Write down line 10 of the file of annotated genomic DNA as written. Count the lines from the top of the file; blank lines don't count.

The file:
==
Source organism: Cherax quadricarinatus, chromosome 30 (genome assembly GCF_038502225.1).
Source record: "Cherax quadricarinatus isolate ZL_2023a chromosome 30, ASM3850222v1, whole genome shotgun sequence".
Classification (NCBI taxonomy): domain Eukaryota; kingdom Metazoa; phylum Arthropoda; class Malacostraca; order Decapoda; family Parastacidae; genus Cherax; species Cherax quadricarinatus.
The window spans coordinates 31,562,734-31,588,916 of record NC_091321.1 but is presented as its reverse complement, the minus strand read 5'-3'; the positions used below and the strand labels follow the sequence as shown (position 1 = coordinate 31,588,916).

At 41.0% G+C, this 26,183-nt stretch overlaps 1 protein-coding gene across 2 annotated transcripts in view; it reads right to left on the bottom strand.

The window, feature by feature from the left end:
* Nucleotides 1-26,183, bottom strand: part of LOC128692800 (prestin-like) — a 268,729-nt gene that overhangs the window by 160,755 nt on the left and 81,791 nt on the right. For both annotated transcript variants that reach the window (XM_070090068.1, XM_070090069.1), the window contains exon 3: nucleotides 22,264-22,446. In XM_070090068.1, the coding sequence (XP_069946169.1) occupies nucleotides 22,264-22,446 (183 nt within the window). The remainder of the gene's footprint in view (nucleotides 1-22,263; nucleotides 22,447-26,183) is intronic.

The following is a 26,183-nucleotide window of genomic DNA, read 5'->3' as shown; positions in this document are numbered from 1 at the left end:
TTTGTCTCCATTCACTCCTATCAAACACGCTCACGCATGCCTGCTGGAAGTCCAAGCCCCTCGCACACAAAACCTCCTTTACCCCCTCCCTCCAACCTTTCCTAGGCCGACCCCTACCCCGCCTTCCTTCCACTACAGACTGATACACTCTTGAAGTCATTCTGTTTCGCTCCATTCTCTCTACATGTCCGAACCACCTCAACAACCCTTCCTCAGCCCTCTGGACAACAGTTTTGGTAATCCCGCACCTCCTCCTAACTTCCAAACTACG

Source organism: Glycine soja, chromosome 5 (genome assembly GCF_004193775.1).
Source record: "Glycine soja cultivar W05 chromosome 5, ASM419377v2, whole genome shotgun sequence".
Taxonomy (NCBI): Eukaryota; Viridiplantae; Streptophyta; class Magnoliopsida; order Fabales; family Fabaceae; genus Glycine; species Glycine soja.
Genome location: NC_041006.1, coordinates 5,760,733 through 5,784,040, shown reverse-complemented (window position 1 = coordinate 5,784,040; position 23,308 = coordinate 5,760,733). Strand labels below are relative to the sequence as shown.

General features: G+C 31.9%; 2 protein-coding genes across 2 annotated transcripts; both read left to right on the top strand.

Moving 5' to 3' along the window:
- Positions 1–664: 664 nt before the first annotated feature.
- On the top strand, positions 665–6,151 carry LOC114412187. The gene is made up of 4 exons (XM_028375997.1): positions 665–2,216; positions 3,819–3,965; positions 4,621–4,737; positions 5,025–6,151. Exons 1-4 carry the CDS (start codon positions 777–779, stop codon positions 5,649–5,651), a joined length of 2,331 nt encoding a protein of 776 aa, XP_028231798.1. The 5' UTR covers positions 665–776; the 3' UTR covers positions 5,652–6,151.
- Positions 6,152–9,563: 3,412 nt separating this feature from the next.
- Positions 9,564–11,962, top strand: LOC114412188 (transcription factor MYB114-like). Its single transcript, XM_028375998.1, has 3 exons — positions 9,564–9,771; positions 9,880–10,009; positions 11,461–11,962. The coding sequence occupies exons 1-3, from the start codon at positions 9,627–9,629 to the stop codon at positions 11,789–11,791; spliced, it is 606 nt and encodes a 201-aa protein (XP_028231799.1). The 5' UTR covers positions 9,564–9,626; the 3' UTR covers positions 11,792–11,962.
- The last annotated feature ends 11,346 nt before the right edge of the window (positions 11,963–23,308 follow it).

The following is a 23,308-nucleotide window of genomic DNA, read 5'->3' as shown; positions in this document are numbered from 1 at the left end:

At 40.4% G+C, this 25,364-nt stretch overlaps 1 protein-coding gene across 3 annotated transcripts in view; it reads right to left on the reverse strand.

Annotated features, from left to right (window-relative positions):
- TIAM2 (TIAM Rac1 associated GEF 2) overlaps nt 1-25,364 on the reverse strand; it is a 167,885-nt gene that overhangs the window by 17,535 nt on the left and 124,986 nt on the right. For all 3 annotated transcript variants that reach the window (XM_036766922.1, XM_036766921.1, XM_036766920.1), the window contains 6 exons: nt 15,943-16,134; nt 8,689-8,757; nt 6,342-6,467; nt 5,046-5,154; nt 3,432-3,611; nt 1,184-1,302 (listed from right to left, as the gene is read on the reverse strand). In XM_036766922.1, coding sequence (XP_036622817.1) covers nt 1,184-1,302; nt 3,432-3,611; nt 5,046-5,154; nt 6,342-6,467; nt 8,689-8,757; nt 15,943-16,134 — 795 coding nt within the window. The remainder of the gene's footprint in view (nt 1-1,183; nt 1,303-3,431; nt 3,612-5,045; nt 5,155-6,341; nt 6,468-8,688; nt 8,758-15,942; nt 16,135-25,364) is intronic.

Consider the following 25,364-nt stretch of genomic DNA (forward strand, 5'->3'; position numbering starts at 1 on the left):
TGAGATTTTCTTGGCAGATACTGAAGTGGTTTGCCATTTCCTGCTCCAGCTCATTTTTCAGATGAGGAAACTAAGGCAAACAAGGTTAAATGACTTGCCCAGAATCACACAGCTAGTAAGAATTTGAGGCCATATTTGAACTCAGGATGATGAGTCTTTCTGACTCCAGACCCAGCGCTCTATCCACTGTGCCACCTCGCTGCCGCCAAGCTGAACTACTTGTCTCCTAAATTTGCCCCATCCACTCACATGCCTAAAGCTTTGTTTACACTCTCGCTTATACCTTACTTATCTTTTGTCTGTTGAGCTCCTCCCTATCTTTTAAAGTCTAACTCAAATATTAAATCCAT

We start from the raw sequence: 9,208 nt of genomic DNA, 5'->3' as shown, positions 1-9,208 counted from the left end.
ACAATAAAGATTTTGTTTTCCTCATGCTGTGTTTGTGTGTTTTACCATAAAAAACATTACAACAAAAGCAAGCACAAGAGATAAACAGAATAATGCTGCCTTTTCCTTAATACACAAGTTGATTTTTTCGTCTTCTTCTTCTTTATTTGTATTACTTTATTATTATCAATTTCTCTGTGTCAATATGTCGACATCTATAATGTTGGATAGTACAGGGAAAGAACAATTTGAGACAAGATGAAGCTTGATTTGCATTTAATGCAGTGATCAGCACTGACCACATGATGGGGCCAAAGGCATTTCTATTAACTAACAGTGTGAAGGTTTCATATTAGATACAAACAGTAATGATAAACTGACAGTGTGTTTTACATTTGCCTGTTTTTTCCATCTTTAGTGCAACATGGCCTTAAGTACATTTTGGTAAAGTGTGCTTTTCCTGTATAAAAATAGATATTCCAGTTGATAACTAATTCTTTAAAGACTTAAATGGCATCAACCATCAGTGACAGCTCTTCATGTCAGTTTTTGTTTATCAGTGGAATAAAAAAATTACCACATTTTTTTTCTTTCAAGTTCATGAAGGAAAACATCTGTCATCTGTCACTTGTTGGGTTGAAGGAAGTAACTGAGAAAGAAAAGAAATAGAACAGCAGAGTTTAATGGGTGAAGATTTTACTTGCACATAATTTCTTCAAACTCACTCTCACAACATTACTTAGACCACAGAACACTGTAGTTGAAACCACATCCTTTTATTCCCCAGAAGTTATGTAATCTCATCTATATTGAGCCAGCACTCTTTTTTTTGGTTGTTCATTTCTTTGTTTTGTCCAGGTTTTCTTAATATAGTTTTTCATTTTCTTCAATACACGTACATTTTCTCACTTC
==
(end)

Source organism: Glycine soja, chromosome 5 (genome assembly GCF_004193775.1).